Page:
My world view is built upon science working on answering the eternal questions on how the universe came to be, and what might be its fate. This book is a reminder unfounded outcomes are as mock-worthy in science as they are in religion. Unzicker finds much similarity to religion when considering where the money is going in modern physics. He poses some suggestions on how to fix things, but at the moment, us skeptics should remain eternally vigilant. ( )
3 vote JeffV | Oct 6, 2013 |
Esta resenha foi escrita no âmbito dos Primeiros Resenhistas do LibraryThing.
A very difficult read for a non-scientific mind. My nearest approach to a physics classroom is my weekly viewing of CBS's :Big Bang Theory". While the concepts the text addresses are familiar ones to anyone who is present in everyday life, true understanding of this book's import is a tad bit more difficult. As the author frequently points out, BIG science is related to even bigger money, and not much, in physics, gets proven, due to this cost as well as time, however you measure it. This book is written for a VERY select audience, half of whom will probably disagree with it's (the book's) conclusions. I did not even sense them. Avoid this one unless you have a very serious interest in physics. This book is well written and well translated from the German, but it is intended solely for a argumentative physicist. ( )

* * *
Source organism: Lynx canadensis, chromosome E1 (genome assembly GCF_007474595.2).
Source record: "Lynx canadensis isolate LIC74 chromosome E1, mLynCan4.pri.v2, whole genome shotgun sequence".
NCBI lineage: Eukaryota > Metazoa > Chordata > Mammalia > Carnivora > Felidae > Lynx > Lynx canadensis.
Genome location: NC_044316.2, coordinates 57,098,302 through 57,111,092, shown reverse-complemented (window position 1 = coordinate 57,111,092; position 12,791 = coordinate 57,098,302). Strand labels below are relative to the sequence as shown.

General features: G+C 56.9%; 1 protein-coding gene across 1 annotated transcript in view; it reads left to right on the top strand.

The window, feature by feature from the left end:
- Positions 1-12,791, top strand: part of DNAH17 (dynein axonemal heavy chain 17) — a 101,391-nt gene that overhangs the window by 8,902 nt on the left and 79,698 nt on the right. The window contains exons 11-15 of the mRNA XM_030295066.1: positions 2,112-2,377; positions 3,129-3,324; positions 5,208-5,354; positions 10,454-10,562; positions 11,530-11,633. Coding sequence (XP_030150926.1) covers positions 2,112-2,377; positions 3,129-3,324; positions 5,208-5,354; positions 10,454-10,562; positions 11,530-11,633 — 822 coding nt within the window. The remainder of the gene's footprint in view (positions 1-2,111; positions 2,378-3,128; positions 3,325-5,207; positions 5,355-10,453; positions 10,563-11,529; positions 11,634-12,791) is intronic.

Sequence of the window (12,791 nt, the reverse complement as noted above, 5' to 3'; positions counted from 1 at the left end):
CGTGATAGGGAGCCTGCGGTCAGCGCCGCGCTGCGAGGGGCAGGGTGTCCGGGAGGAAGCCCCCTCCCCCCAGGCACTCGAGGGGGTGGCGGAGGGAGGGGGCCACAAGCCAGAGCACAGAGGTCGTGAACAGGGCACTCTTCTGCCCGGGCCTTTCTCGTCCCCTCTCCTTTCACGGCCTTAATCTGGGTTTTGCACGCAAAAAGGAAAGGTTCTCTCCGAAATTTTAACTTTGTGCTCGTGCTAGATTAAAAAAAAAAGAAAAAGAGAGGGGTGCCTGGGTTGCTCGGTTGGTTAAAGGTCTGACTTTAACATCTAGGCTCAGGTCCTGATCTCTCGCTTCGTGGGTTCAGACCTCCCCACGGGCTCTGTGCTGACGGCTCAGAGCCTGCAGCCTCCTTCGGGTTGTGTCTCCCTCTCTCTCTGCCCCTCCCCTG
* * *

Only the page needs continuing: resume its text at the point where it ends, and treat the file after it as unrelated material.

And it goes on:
tommyarmour | Sep 25, 2013 |
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"The recently celebrated discovery of the Higgs boson has captivated the public's imagination with the promise that it can explain the origins of everything in the universe. It's no wonder that the media refers to it grandly as the "God particle." Yet behind closed doors, physicists are admitting that there is much more to this story, and even years of gunning the Large Hadron Collider and herculean number crunching may still not lead to a deep understanding of the laws of nature. In this fascinating and eye-opening account, theoretical physicist Alexander Unzicker and science writer Sheilla Jones offer a polemic. They question whether the large-scale, multinational enterprises actually lead us to the promised land of understanding the universe. The two scientists take us on a tour of contemporary physics and show how a series of highly publicized theories met a dead end. Unzicker and Jones systematically unpack the recent hot theories such as "parallel universes," "string theory," and "inflationary cosmology," and provide an accessible explanation of each. They argue that physics has abandoned its evidence-based roots and shifted to untestable mathematical theories, and they issue a clarion call for the science to return to its experimental foundation. "--